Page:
The Uncanny Stories of Georgia Wood Pangborn
by Jessica Amanda Salmonson
Born 29 August 1872 in Malone, New York, Georgia Wood Pangborn was the daughter of George H. Wood & Mary Prentice Wood. She graduated from Smith College, married Harry Levi Pangborn in 1894, & for a time after the turn of the century lived on Wall Street at the center of the New York literary establishment. She died a widow on 17 April 1958 in Poughkeepsie, at age 85, of heart failure.
She was possibly the best American supernaturalist of her day. Yet she fell so far into obscurity after she withdrew from literary life in the middle of the 1920s, she has been totally unknown to modern anthologists of supernatural fiction, who in recent decades have mined British sources, or American pulps, missing the better part of what was written for the leading American magazines before pulps "ghettoized" supernatural stories.
There is a mystery about Mrs. Pangborn that I am sorry to say I cannot fully resolve. There are no memoirs, no autobiographical sketches, no personal letters, & no explanations for her vanishing from the pages of serial magazines midway through the 1920s. I corresponded with her daughter Mary Pangborn, herself an author of a few fine weird stories, but could not induce her to say anything about her mother, though I risked her anger by my insistence. I have spoken with two close friends of Mary's brother, the late science fiction writer Edgar Pangborn. His friends remembered long, personal, sensitive conversations with Edgar, who never once mentioned his mother, let alone that she too was a writer in a vein fantastic. There have been sealed orders on this matter such as the family would prefer never to be opened, & there has even been a touch of hostility toward her memory. I was for some long while left to wonder: Did Mrs. Pangborn at some point abandon her children, willingly or unwillingly? There is the evidence in her stories of madness & suicidal depressions, so that conceivably she struggled in ways that could never be discussed even within, let alone outside her family. My strongest suspicions were proven by her death certificate, which provided a line-entry after "significant conditions contributing to death but not related to the terminal condition." This was filled in with this tragic phrase: "Paranoia & Paranoid Condition over 27 years, 10 months." Hence the mystery of her sudden disappearance from magazine literature is resolved by so few words, as well as the refusal of her children to speak of her in any light whatsoever.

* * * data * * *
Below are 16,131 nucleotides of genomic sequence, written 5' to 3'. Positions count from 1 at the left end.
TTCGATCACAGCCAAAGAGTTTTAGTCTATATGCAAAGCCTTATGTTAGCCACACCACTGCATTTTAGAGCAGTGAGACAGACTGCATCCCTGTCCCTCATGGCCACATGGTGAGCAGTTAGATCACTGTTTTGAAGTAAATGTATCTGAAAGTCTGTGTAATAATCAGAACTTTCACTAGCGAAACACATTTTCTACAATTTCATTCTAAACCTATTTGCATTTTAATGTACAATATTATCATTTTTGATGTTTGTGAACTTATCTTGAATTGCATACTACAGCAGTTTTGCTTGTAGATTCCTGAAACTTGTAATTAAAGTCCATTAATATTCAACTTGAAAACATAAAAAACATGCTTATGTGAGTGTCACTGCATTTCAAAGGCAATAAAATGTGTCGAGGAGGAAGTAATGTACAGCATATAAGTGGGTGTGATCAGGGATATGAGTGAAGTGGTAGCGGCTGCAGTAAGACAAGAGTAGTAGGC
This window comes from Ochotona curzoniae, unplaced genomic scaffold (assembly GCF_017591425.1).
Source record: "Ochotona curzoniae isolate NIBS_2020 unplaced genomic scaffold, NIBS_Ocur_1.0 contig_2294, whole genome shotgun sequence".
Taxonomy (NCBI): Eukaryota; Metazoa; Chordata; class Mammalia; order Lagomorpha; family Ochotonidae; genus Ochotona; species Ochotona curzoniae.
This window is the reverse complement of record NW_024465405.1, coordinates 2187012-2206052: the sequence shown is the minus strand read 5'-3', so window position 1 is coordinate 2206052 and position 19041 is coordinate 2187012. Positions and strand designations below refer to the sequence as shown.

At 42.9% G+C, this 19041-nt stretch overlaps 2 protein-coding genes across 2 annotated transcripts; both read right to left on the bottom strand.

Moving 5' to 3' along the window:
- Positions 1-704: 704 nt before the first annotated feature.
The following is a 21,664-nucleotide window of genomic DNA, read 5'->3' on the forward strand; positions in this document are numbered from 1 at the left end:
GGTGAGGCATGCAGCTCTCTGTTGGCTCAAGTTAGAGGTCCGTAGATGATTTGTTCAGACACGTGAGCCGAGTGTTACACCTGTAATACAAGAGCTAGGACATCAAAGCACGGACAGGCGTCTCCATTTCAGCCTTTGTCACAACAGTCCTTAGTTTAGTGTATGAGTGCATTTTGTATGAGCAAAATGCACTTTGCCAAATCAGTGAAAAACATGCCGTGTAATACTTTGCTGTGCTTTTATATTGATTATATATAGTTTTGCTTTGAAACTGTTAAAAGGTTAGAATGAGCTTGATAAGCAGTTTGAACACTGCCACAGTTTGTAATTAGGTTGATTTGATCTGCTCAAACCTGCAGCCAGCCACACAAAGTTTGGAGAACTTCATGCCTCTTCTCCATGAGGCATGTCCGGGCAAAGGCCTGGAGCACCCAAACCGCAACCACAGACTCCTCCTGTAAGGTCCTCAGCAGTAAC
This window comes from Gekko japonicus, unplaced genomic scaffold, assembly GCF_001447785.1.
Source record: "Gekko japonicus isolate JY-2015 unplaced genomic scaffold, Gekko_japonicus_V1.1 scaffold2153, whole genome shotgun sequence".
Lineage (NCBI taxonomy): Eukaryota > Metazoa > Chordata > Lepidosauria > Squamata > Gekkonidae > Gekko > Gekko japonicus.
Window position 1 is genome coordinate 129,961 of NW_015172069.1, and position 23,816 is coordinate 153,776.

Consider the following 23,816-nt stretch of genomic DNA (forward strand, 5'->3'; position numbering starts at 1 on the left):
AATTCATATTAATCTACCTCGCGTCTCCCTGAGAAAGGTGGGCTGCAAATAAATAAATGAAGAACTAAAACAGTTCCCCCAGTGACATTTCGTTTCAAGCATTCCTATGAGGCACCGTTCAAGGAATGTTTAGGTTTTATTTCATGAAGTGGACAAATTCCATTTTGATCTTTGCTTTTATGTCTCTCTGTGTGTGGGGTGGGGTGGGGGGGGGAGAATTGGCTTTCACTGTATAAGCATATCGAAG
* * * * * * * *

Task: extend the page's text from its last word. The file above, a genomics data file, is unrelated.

In lieu of further biography, I find that I must speak exclusively of the literature itself, a sufficient topic.
Though many short story artists in the mainstream of American letters dabbled at the supernatural now & then, Mrs. Pangborn made of it a veritable specialty. In 1917 the influential critic Edward J. O'Brien said of her work, "She shares with Algernon Blackwood that gift for making spiritual allusion real. What is specifically distinctive is her gift of selection, by which she brings out the most illusive psychological contrasts."